Consider a two-dimensional fluid flow, confined to a square, where the bottom is held at a higher temperature than the top. With appropriate choices of the parameters, this will form a single convection cell that occupies the whole space. However, there are two possibilities - either the cell will turn clockwise or anticlockwise.

This can be seen as a (non-equilibrium) phase transition that breaks time reversal symmetry, since the density of microscopic states is concentrated into two distinct ensembles where each is the time reverse of the other. This is analogous to the way in which the Ising model spontaneously breaks up/down symmetry below its critical temperature, except that here the symmetry that gets broken is time-reversal symmetry.

However, this example is not easily amenable to analysis with statistical mechanics. Fluid flow phenomena are inherently complicated, and as far as I can see there's no simple Ising-model like abstraction of this example.

So I'm looking for a simpler example of the same phenomenon: a simple system with an explicit time-dependence, preferably with a discrete state space, that exhibits a spontaneous breaking of time reversal symmetry in the sense described above. Is there a simple standard model that's used to introduce this kind of concept?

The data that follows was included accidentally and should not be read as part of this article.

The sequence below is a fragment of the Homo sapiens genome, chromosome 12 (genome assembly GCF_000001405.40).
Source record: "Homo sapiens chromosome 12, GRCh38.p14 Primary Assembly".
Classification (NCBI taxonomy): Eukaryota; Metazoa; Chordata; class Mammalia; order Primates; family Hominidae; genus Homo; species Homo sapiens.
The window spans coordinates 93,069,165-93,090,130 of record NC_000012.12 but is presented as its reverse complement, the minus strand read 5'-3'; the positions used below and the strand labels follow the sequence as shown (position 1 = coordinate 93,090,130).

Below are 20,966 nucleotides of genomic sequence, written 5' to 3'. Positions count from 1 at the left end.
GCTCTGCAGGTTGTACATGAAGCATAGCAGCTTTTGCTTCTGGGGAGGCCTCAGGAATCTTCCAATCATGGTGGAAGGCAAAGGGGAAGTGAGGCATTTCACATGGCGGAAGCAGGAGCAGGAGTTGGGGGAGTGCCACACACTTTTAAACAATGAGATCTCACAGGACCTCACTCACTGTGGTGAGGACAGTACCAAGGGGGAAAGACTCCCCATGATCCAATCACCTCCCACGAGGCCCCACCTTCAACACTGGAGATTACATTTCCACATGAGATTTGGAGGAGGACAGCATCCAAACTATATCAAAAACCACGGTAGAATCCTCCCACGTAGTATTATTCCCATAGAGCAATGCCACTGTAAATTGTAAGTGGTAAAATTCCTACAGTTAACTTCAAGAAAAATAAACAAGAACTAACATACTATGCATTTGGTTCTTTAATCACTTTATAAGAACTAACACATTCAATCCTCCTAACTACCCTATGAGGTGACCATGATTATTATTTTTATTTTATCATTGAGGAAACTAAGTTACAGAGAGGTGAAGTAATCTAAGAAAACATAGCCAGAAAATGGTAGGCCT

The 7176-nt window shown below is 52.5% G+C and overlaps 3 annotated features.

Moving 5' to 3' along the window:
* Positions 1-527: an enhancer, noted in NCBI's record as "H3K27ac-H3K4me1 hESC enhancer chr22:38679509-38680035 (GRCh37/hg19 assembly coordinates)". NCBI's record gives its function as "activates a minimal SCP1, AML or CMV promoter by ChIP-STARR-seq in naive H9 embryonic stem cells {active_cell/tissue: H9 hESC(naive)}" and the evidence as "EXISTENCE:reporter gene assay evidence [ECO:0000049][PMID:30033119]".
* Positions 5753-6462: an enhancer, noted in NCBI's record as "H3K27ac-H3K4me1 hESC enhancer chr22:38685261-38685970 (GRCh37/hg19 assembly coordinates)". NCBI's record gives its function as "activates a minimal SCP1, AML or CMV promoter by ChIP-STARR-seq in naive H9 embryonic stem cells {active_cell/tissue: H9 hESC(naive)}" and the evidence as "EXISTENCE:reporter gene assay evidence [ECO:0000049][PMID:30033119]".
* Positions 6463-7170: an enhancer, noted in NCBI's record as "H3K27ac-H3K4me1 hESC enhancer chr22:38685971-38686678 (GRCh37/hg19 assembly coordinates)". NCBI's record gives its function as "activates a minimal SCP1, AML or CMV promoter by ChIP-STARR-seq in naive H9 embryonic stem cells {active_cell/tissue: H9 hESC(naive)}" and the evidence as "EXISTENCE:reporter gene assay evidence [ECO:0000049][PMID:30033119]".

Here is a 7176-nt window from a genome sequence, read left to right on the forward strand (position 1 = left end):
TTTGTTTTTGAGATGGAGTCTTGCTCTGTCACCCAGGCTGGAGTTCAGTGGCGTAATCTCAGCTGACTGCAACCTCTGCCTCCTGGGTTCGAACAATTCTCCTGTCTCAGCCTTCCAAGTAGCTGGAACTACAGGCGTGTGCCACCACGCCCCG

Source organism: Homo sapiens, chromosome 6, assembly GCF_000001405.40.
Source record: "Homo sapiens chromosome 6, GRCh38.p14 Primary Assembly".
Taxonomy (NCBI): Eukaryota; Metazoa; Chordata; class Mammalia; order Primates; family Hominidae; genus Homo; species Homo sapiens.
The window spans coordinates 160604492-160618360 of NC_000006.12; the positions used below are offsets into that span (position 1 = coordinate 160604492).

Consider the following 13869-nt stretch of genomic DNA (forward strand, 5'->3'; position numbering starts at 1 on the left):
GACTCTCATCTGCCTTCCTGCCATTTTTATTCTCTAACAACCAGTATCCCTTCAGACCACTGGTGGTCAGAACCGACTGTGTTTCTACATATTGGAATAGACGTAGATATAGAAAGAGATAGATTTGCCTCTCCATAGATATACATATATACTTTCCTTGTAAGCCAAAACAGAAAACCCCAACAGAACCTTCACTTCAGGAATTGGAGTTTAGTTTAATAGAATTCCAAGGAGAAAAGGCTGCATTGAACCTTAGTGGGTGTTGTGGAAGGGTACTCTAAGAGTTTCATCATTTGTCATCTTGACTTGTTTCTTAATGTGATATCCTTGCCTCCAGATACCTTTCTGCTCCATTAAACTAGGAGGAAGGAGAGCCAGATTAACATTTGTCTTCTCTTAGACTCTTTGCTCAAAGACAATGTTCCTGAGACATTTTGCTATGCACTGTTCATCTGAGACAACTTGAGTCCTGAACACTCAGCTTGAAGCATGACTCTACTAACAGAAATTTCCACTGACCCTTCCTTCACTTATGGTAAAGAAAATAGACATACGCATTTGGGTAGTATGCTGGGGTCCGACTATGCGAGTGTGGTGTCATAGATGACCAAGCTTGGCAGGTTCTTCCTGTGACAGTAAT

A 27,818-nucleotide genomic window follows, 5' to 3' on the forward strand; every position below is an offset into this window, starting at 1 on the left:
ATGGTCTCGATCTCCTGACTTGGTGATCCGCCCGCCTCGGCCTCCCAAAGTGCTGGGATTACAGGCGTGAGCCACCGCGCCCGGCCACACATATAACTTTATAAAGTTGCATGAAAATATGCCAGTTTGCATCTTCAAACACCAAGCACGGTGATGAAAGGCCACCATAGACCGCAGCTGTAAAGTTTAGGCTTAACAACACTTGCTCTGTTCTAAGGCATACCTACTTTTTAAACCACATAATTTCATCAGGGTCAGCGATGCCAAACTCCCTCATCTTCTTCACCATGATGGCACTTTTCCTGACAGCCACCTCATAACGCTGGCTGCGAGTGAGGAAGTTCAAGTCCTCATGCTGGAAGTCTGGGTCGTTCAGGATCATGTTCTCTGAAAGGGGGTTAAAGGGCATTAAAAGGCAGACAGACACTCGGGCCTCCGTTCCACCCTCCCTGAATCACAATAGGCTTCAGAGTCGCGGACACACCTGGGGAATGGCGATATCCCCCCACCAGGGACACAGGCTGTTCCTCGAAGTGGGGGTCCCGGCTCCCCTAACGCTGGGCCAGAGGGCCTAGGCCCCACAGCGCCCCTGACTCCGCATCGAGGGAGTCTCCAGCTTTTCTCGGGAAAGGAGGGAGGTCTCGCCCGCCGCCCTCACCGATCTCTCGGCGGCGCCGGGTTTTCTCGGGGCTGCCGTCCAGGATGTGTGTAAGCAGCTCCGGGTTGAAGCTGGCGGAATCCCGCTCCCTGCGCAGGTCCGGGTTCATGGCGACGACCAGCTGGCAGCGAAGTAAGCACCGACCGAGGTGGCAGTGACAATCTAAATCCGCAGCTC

I'm looking specifically for a model with microscopic degrees of freedom, where the time reversal symmetry is broken at the macroscopic level.


I don't know if this is standard, but consider a pendulum that can swing a full circle in a plane. Vibrate the point of suspension up and down at the appropriate frequency. The pendulum will gain energy and spin either clockwise or counterclockwise.

  • $\begingroup$ That's interesting - it clearly is an example of spontaneous time symmetry breaking, but it doesn't have the feel of a phase transition. I'll think more about this example - thank you. $\endgroup$ – Nathaniel Feb 24 '15 at 7:58

In solid state physics: Any transition to ferro- or antiferro-magnetically ordered state breaks the time inversion symmetry (1'), because the spontaneous magnetic moment on each atom changes the sign at 1'-operation.

  • $\begingroup$ Thanks for the answer. I do realise that the Ising model can already be seen as a spontaneous breaking of time symmetry for this reason, but I'm looking for a non-equilibrium transition in a system with an explicit time dependence. $\endgroup$ – Nathaniel Feb 24 '15 at 8:57

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